When play commences at the U.S. Open on Monday, those lamenting the absence of Rafael Nadal — victim of an ongoing knee injury — could well overlook one of the most captivating stories in tennis this year: Nashville’s Brian Baker.
After seven years and five surgeries, Baker returns to the site of his most impressive win: a straight-sets upset of 9th-seeded Gastón Gaudio at the 2005 Open. After so much time, a sports hernia and serious injuries to his hip and elbow, Baker’s comeback over the past year has been remarkable to say the least — just last year he was an assistant tennis coach at Belmont playing on his dad’s Middle Tennessee Tennis League team — and has surprised even Baker himself.
The comeback began in July 2011 when an unranked Baker won a Futures event in Pittsburgh. In April, after he earned a wild-card berth in the French Open, Baker said it would be great to crack the Top 150. Then came Wimbledon, Baker’s surprise run to the Round of 16, and his meteoric rise from the world’s 458th-ranked player when the year started to No. 78 today.
“It’s fair to say I did have a lot more success than I thought I would,” Baker told us last weekend from a tournament in Cincinnati. “Wimbledon was huge. It was the first time I’d ever played the main draw at Wimbledon. It’s the Grand Slam with the most history. Essentially it was great to do it there, on the biggest stage in our game. It was a huge confidence boost. I proved to myself that I can compete with these guys.”
Making a run at the U.S. Open would mean even more. “All the Grand Slams are special, but being an American and playing in New York especially,” Baker said.
Baker has spent the intervening years in Nashville, where, growing up, a tennis court was never farther away than his backyard. While his current success may take him away to focus on training and to find the best hitting partners, Baker said Music City will always be home.
“I like Nashville. I’ve not grown tired of it. I have so many family and friends here. This is where my base has been,” said Baker, who described himself as more of a “’mid-town guy,’ than Broadway honky-tonker” who has been impressed by the evolution of The Gulch.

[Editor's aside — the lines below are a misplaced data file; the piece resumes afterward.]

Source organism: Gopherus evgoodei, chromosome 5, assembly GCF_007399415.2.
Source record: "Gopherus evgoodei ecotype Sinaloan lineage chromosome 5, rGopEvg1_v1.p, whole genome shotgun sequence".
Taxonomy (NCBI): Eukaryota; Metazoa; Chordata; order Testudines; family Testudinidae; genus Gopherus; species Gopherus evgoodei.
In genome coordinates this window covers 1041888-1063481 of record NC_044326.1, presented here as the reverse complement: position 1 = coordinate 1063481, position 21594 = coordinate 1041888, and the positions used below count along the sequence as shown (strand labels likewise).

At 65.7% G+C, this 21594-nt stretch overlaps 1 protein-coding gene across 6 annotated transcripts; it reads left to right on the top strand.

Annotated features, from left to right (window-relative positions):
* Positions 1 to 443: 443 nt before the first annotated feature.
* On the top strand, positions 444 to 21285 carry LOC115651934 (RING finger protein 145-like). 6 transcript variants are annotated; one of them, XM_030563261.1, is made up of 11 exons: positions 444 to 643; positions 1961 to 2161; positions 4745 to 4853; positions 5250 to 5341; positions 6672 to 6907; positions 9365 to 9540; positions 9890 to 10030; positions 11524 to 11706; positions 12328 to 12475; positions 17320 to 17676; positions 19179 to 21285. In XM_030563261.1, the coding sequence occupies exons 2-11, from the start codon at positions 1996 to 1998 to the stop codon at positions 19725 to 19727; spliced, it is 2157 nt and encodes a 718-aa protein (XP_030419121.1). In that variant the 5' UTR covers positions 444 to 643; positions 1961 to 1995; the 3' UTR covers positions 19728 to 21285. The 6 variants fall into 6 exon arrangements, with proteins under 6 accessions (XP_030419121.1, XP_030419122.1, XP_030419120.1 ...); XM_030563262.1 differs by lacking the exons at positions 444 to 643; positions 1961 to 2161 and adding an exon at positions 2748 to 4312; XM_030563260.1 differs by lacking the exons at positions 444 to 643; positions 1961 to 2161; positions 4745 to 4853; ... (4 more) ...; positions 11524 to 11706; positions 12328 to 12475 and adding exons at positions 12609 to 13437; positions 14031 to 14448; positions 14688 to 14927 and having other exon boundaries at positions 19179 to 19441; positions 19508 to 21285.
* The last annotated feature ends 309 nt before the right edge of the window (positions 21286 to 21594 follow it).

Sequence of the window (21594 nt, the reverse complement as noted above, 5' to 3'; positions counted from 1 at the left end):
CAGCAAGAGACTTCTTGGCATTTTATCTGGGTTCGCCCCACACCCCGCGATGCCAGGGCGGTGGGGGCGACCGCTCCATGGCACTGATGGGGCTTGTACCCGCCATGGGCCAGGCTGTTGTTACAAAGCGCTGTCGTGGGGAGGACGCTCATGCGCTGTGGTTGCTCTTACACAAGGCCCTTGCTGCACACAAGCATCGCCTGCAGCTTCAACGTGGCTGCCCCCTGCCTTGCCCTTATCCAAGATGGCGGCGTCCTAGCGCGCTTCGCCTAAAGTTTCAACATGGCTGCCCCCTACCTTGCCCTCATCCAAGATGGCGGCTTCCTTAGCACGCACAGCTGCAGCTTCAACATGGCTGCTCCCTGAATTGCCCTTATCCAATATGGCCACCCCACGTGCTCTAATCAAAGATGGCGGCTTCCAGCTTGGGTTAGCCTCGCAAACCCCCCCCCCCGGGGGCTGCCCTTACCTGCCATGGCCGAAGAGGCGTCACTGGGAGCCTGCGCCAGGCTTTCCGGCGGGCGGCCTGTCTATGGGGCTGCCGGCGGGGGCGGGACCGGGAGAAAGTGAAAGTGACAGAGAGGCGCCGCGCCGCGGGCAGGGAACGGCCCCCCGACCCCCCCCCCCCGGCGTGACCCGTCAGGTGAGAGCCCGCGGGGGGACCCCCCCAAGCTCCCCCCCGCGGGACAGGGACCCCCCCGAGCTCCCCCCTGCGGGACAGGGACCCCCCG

“I think it’s definitely become a lot more cultured,” Baker said. “You have always had the country music scene and all that. It’s showing the rest of the world that it’s more than country music. I found that out very quickly going to Belmont. We have world-class musicians. I think it can satisfy many personalities.”
While healing from his injuries in his home city, Baker enrolled in Belmont, joined the tennis coaching staff and maintained both his love of tennis and a good attitude.
“You have to stay positive. The mind is a powerful tool,” said Baker, who said his long and frustrating battle with injuries has brought him in-tune with his body. “Stay patient and listen to your body. You’ve got to let your body heal.”
Last summer, Baker’s body told him it was ready to make one last shot at professional tennis. True to his words, Baker listened. It’s hopeful that Baker will be rewarded by making a splash at the event where he first made a name for himself seven years ago, but Baker has smarter, longer-view goals in mind.
“I’d like to be top 50 by the end of the year, but ranking goals are not the top priority, which is to continue to get fitter and stronger,” he said. “It’s not a sprint right now — even though I know this summer has been a sprint. You do have to look at the big picture as well.”